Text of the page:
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Recording a Vocal Recital Ribbon Microphones
Old 23rd December 2018
  #1
Lives for gear
 

Recording a Vocal Recital

Hey, all. I've been doing quite a bit of large ensemble recording recently with generally good results, but today I have to record a soprano-piano duo in a decent recital hall well-suited to chamber music, and really am not sure how to approach it. Its purpose is for a video series on Debussy and will be set up concert-style with the singer facing the hall. Do I just put a pair of mics out front like a main orchestral pair, use spots on the piano and a front solo mic, or some combination of these? Just curious as to how most of you lean for such recordings. Thanks for any advice.
Old 23rd December 2018
  #2
Gear Nut
Hi Sean,

Yes, that's basically it! Main pair alone will usually do it- I've not met many singers who are happy to be spotted.

Because it's for video, I'm assuming that you'll want the control in post, and you also may have to compromise some mic positions; therefore I'd go with three pairs as you outlined.

Re: singer spots- usually at work we use a pair of mk41s for video, or Cole's when it doesn't matter. In my personal life I use Samar ribbons.

I'm interested to see what you come up with, please let us know!
Old 23rd December 2018
  #3
Lives for gear
 

Quote:
Originally Posted by VillageOp View Post
Hi Sean,

Yes, that's basically it! Main pair alone will usually do it- I've not met many singers who are happy to be spotted.

Because it's for video, I'm assuming that you'll want the control in post, and you also may have to compromise some mic positions; therefore I'd go with three pairs as you outlined.

Re: singer spots- usually at work we use a pair of mk41s for video, or Cole's when it doesn't matter. In my personal life I use Samar ribbons.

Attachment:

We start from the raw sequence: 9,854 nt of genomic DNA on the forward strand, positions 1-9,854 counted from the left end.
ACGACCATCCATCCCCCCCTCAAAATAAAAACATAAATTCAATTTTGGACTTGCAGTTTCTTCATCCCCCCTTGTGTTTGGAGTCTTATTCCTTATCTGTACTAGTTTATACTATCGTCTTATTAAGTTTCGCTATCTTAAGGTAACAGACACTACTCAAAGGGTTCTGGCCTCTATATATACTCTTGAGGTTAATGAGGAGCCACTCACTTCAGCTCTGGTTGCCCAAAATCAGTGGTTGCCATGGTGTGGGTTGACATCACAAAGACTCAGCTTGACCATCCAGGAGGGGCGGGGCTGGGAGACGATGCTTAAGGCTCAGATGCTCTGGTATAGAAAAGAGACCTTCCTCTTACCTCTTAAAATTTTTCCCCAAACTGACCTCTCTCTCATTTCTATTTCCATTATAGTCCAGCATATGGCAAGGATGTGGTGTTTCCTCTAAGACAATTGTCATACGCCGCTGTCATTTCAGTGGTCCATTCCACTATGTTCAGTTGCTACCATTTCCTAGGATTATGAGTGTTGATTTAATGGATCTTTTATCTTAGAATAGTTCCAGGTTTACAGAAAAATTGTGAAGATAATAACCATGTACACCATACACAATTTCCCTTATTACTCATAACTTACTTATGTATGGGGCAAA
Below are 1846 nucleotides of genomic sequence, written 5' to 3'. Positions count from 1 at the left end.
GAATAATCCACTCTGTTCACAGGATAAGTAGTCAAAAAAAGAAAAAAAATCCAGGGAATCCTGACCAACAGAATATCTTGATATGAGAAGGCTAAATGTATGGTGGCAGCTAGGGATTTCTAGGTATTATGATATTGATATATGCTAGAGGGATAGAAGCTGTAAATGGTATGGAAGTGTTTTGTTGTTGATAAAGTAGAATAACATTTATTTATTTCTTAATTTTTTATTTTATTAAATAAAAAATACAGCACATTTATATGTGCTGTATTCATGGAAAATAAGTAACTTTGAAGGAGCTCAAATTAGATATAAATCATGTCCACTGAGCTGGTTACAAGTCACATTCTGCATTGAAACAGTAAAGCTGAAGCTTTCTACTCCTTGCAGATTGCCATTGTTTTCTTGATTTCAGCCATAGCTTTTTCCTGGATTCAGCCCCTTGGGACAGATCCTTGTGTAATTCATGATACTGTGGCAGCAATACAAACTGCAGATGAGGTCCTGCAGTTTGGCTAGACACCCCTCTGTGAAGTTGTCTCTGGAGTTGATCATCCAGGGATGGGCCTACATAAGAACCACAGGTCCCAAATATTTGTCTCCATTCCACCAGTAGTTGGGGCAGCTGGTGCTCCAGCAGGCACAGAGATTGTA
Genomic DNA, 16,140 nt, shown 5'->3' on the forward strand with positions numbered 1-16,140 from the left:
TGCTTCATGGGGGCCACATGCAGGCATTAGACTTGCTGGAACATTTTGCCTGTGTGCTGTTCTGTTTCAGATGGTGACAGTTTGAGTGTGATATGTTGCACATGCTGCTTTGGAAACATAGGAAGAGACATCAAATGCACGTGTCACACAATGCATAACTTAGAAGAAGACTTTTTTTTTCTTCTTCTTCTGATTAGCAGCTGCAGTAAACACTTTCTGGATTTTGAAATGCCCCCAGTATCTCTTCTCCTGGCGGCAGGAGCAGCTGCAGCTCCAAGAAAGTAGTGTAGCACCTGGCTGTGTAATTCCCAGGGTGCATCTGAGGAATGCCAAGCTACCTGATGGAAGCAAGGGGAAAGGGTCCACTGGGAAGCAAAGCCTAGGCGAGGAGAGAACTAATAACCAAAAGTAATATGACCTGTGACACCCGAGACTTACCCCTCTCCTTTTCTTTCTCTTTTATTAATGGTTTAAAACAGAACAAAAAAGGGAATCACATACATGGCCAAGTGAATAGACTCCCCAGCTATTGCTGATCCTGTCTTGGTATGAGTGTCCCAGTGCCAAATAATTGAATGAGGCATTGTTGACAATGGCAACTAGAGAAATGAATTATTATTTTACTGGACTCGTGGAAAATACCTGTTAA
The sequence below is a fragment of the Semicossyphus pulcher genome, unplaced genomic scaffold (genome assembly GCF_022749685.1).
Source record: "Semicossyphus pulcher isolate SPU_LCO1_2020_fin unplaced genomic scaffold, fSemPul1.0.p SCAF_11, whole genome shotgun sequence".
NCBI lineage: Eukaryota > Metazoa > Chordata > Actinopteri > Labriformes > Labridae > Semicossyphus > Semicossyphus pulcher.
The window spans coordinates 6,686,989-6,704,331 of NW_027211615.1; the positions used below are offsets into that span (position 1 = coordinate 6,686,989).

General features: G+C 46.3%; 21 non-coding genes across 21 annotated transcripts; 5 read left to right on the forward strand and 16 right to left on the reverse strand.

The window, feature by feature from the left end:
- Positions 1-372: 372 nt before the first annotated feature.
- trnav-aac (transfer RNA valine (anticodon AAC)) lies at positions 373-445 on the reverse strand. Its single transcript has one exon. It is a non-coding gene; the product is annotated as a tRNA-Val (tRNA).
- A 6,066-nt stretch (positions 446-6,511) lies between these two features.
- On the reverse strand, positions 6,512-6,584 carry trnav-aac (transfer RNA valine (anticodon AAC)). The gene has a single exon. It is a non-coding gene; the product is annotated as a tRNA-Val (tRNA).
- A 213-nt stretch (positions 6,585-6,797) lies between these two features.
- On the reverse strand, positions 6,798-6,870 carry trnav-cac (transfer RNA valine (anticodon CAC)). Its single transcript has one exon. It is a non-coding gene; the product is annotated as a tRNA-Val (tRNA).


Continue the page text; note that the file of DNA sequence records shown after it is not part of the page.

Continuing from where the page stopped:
I'm interested to see what you come up with, please let us know!
Thanks much. Yes, we'll want some degree of mixing control in post, and I know the DP will hassle me about mic placement. I'm so used to recording singers in the studio with that close-up presence that I'm a little unsure about what's acceptable in a more diffuse classical vocal mix. For big pieces like Beethoven 9 I've put vocal spots out in front of the stage to spotlight the soloists a bit, but this is a different animal. I am going to bring my R84 just because it would look really cool in the video (even if I don't use it) .
Old 24th December 2018
  #4
Lives for gear
 

if i can, i'm always using spots: if something is off-balance in the mains, i can re-build my mix using spots, dynamics, eq and efx.
blm/pzm if nothing visible is allowed on the soprano...

Last edited by deedeeyeah; 4 weeks ago at 10:25 AM.. Reason: typo
Old 2 weeks ago
  #5
Here for the gear
Hey there,

I'm sure this recording date has passed, but I usually find myself using a pair of SDC Omnis and SDC or LDC Cardioids. I use a 2 foot bar and the Omnis are placed at opposite ends of the bar and could be angled out slightly depending on the size of the space. I've tried cardioids in both NOS and spaced (~22 in. apart) configurations, both with good results, though I would try the spaced cardioids first.

Oh, and if it's just voice and piano, I throw in a pair of Omni spots on the tail of the piano, spaced anywhere from 1 to 1.5ft apart. Distance from the piano can vary, but I don't normally go further than 1.5 feet.

The key here is height of the main bar. You may not have to go as high as you normally would when recording an orchestra or small chamber group, especially if you are trying to keep a low profile and to keep a good blend between the singer and piano

Just my 2 cents. Hopefully the recording was a success!
Old 2 weeks ago
  #6
Lives for gear
 
jnorman's Avatar
For video auditions, I never use any micing that will appear in the video. I always use a main pair (ORTF cmc64s) just outside the video frame. For recitals, I may add piano spots , and a single sdc vocal spot placed a few feet out, about 3 feet high and angled up toward the vocalist - never anything that intrudes on audience sight lines or the video recording.
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